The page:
“No. No, we cannot give her up lightly, Eugene. We cannot even consider it!”

X belonged to Eloise now and she had grown close, was beginning to know her. A cast of the skull was in Manchester for facial reconstruction, along with photographs and measurements of the skeletal remains. Soon, soon, she would meet her quarry face to face. Female X was destined to add her own chapter to the unfolding revelation that would change things forever, and Eloise would publish it.

 “I will fight it every step of the way, Eugene. And you know how stubborn I can be! Look, we’ll raise the money from somewhere else if we have to?”

“Now, now, calm down, Dr. Kluft, calm down. I don’t want to see this happen any more than you. There have been no decisions as yet, only discussions. I just thought that you should be, well, let’s say, aware. And if the worse comes to the worst, well, you can go back to your clinical epigenetic work that much sooner.”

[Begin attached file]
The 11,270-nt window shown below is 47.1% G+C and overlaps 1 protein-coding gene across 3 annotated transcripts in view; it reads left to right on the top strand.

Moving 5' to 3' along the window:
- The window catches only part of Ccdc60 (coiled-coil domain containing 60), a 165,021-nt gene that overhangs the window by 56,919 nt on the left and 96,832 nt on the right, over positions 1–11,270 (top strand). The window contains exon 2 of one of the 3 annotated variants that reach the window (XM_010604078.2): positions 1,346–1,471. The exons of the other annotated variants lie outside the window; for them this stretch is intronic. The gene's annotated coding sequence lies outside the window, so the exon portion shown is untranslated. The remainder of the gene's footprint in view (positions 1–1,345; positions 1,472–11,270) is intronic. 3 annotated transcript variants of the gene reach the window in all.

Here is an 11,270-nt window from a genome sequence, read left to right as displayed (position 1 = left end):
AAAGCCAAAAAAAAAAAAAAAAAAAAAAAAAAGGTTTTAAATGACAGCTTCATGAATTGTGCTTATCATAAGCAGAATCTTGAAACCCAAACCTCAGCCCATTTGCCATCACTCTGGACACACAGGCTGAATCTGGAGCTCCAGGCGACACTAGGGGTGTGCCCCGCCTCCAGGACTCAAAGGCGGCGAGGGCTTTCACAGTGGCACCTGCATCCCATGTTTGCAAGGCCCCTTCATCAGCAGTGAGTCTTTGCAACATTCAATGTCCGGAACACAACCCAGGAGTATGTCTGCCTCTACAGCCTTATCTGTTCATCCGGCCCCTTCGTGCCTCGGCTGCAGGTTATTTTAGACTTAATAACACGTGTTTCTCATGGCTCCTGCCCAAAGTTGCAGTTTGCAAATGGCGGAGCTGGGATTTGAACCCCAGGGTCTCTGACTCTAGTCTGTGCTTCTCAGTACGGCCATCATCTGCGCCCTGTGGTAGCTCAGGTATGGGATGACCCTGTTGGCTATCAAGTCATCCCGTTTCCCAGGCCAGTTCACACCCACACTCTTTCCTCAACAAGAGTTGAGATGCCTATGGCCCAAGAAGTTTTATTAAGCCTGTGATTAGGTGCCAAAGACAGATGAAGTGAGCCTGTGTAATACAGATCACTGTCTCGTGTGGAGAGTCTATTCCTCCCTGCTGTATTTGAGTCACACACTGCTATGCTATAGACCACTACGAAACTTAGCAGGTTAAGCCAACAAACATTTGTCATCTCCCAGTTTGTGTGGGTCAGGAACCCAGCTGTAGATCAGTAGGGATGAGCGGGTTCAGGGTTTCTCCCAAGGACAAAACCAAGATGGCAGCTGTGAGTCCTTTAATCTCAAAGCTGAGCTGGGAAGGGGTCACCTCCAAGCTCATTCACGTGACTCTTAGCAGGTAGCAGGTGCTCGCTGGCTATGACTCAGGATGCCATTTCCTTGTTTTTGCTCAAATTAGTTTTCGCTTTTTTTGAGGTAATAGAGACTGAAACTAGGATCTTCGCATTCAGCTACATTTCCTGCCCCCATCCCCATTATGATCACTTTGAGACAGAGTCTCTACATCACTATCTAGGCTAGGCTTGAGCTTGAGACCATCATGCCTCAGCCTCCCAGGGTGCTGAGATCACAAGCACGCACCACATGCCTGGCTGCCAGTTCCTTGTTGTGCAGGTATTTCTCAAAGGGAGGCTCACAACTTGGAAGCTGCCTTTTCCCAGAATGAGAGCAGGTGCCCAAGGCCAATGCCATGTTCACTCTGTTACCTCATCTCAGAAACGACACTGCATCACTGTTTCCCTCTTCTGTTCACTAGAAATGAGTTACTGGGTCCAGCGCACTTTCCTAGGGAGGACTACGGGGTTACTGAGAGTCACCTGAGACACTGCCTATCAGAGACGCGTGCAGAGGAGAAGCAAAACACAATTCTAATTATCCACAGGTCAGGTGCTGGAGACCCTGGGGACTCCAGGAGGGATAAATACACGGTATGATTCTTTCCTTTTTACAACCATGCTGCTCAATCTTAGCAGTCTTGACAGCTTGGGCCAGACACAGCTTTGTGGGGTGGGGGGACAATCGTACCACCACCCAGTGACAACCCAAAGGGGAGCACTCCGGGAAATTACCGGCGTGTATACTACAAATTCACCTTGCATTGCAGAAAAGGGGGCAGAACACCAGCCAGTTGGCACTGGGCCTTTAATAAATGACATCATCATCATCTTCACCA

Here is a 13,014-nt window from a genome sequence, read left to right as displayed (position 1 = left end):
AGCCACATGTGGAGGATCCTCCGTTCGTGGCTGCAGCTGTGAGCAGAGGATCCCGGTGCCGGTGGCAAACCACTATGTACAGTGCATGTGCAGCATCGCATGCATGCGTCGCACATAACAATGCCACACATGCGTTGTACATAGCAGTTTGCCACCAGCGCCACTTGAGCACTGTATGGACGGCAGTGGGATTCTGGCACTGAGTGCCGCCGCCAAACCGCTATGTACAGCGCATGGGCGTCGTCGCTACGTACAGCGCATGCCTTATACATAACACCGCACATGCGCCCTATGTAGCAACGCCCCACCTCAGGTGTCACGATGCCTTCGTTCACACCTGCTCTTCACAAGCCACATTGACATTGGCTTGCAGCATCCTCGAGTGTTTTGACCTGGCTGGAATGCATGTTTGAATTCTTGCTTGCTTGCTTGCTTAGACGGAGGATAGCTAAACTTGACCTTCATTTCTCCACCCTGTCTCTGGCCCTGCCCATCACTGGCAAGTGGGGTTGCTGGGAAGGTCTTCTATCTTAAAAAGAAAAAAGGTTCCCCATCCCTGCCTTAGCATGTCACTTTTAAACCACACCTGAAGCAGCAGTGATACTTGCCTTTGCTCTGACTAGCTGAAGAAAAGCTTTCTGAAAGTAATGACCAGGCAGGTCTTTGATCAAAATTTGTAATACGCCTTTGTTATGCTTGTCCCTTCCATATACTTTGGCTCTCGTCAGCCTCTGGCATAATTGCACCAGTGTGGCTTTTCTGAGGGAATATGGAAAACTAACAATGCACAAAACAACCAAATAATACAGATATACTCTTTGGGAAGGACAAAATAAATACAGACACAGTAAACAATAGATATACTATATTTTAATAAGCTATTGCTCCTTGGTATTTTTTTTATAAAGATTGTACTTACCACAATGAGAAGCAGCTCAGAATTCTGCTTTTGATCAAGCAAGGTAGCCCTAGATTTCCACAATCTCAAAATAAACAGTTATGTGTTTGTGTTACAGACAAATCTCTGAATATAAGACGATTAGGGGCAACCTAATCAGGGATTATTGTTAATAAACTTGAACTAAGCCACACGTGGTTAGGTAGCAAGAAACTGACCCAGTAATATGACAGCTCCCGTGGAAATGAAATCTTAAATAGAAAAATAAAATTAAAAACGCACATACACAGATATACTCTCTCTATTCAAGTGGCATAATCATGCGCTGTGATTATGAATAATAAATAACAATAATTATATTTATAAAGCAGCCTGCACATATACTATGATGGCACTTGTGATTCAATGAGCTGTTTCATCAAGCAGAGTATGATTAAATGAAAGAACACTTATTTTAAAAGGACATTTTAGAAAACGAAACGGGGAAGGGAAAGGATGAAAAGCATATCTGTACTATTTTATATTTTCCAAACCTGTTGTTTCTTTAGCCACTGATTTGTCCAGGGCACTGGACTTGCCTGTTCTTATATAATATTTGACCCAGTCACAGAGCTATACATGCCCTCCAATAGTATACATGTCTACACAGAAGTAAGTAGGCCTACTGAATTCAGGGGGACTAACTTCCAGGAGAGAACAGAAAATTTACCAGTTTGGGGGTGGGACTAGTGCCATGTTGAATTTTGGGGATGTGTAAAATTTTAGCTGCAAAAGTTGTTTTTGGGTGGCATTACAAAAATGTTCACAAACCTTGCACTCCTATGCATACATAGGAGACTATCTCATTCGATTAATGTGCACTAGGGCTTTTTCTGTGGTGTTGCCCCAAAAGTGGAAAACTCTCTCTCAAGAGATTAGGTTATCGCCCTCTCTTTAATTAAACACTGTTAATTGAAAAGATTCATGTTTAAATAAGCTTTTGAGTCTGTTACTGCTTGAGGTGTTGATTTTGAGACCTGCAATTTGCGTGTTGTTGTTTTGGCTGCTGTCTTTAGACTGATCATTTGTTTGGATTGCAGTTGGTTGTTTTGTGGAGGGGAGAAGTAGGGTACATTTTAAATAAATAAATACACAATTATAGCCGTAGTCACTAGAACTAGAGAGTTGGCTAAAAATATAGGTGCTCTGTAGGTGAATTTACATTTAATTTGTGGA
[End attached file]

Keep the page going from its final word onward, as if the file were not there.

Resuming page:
Eugene was somehow still smiling. Eloise, meanwhile, was arming for a fight.

“Yes, but you know that Female X could potentially inform that project too! Who knows what we might learn… and then share! The Americans will try to take over, try to patent anything they can develop, you know that. We can’t give her up, Eugene!”

“Sarah.”

This inexplicable statement from Eugene threw a sudden bafflement into the fray.

“I beg your pardon?” asked Eloise, her eyebrows unsure of whether to rise or furrow.

“Something else you should know,” he said with impossible satisfaction, “they have decided on a name. Sarah. After Barrack Obama’s Kenyan grandmother. Catchy, isn’t it? And very ‘apt’ shall we say? A little more media-friendly, too.”

Dear God, she thought. Now the bones were part of some political name-checking game, as well as a financial tussle. She had rather liked ‘Female X,’ preferred its wide open vistas, its lack of imposition or presumption. No matter, she thought. The moniker was a minor issue, she had bigger battles to fight.